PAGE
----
Think back a few years, and you'll remember some hand-wringing about how few stocks had been given "sell" ratings by Wall Street analysts. This was part of a multifaceted scandal that led to some reforms. One statistic shared was that fewer than 1% of stocks were rated "sell" by brokerage firm analysts. This made it clear that something was rotten somewhere -- surely 99% of stocks weren't that healthy, right? The widely accepted explanation was that the analysts were loath to wax negative about most companies because either the firms were already clients of the brokerage's investment-banking division, or they someday might be.
That made sense at the time, and still does, at least to some degree. But recently, in Slate, columnist (and former hot-shot Wall Street analyst himself) Henry Blodget offered other explanations. He noted that both "independent" research firms and brokerages alike are still slapping few companies with "sell" ratings -- significantly fewer than 10%, in many cases.
Blodget offered several reasons for this:
- First, selection bias: Since most investors invest "long" (i.e. they don't short companies) and most research houses cover only a subset of all the stocks in existence, it makes sense that analysts would focus on the healthier firms, which are less likely to command "sell" ratings. (Here's an interesting article on shorting.)
- Next, sometimes ratings are relative. He opined that when an entire industry is ailing, it does little good to rate all the component firms "sells." Instead, it's helpful to give positive ratings to the healthier firms in the group.
- Analysts are, like most of us, impressionable and psychologically predisposed to be influenced by the crowd. If their peers are positive, they may be as well. (Here's an article on the wisdom of crowds.)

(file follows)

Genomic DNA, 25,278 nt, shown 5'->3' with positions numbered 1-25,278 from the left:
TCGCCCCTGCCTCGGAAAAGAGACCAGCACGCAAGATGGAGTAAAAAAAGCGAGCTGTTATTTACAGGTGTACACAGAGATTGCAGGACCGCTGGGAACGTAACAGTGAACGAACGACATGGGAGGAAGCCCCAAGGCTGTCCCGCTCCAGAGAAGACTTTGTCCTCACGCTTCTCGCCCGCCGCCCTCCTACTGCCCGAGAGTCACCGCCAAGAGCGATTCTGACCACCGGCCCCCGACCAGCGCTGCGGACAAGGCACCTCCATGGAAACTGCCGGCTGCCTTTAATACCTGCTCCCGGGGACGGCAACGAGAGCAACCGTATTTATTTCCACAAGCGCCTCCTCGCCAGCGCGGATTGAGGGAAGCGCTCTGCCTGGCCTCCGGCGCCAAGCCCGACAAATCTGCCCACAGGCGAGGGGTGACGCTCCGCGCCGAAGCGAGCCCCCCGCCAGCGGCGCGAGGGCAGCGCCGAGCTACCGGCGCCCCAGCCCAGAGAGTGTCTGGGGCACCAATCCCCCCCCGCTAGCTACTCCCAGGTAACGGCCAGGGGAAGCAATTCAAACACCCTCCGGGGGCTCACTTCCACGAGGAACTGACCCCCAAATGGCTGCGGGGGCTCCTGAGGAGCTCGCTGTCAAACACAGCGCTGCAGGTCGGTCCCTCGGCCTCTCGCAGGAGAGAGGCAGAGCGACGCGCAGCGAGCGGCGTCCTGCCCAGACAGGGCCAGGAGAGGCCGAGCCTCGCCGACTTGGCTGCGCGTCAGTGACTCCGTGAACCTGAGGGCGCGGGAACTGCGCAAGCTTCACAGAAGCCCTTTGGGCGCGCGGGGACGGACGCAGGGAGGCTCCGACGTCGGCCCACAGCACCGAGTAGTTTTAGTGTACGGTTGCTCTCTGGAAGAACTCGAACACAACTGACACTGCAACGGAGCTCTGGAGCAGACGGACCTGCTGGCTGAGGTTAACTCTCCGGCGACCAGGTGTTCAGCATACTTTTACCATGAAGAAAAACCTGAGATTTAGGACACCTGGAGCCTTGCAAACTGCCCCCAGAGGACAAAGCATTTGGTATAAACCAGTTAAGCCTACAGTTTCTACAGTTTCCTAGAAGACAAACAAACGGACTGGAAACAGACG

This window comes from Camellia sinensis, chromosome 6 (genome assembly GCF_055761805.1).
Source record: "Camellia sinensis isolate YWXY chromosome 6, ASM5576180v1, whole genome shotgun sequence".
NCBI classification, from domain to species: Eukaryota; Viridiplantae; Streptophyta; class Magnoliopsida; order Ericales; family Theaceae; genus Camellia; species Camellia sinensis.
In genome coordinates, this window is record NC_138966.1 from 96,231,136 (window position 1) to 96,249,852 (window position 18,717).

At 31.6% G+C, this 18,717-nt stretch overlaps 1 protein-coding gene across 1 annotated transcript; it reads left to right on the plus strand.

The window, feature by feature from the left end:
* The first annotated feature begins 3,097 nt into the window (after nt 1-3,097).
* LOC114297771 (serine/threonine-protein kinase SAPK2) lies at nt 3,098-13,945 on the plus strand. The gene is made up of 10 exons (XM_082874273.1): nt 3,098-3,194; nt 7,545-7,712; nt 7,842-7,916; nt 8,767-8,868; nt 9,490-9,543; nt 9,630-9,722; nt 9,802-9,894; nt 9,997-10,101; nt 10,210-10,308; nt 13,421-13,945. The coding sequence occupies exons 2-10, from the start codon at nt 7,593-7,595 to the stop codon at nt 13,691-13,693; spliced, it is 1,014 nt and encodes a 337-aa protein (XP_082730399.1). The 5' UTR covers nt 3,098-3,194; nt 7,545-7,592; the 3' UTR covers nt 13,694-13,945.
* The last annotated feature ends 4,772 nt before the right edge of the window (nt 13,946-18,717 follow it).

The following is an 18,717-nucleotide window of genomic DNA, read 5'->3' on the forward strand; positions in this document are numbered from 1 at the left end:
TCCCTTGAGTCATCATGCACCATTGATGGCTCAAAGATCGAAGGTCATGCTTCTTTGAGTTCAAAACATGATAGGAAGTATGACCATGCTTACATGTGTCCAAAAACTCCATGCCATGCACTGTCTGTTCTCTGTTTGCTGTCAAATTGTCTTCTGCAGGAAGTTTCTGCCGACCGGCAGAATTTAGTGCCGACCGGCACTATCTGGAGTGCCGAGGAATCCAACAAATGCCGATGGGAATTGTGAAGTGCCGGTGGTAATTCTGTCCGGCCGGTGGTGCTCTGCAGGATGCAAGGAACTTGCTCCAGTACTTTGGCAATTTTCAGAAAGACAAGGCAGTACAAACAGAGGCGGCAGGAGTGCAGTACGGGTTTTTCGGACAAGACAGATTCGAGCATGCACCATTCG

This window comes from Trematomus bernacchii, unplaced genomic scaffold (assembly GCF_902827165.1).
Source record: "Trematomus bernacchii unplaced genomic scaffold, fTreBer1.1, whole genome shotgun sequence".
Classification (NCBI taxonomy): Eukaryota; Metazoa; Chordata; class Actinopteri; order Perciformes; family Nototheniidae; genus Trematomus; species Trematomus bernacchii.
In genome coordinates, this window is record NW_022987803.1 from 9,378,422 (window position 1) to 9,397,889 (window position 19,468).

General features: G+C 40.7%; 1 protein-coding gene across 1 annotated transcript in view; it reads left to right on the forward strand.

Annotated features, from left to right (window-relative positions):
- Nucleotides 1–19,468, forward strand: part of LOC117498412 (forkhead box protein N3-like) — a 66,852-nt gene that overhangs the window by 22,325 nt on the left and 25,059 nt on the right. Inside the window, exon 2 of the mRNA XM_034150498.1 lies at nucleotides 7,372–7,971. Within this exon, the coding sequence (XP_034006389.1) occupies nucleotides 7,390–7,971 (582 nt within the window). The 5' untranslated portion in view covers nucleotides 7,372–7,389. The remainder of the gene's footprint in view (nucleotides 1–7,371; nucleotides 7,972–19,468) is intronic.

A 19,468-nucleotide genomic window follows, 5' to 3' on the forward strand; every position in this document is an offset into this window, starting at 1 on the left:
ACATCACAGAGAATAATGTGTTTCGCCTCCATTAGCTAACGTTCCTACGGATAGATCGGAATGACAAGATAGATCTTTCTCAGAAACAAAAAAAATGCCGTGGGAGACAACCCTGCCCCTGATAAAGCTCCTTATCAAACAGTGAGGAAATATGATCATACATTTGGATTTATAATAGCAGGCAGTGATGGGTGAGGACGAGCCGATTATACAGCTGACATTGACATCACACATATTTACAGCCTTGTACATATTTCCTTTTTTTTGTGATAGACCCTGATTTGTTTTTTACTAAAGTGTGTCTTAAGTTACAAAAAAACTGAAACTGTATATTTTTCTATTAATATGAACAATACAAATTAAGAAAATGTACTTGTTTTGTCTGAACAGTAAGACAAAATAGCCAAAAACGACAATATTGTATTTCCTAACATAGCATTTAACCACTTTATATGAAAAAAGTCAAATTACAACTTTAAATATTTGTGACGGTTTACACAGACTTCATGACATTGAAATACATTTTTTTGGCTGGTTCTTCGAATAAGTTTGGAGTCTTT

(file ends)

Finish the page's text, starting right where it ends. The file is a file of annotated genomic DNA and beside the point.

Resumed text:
- If the prevailing winds are positive, it can be extra risky to be negative. So even if you're wrong, it can be safer to stick with the popular opinions. (Gee, Wall Street is suddenly seeming a lot like high school, isn't it?)
- Being negative on a stock can lead to the company cutting off communications with the analyst, which can harm further analysis.
So what do you do now? Well, we've said it before, and it still makes sense to me: Go ahead and read analysts' reports -- but focus on all the words (and numbers) except "buy," "hold," or "sell." In other words, ignore the ratings, but consider the information.
Thanks to recent reforms and scandal settlements, there is more analyst research on stocks available than ever, much of it free from your brokerage. Brokerages such as Morgan Stanley
Longtime Fool contributor Selena Maranjian does not own shares of any companies mentioned in this article.
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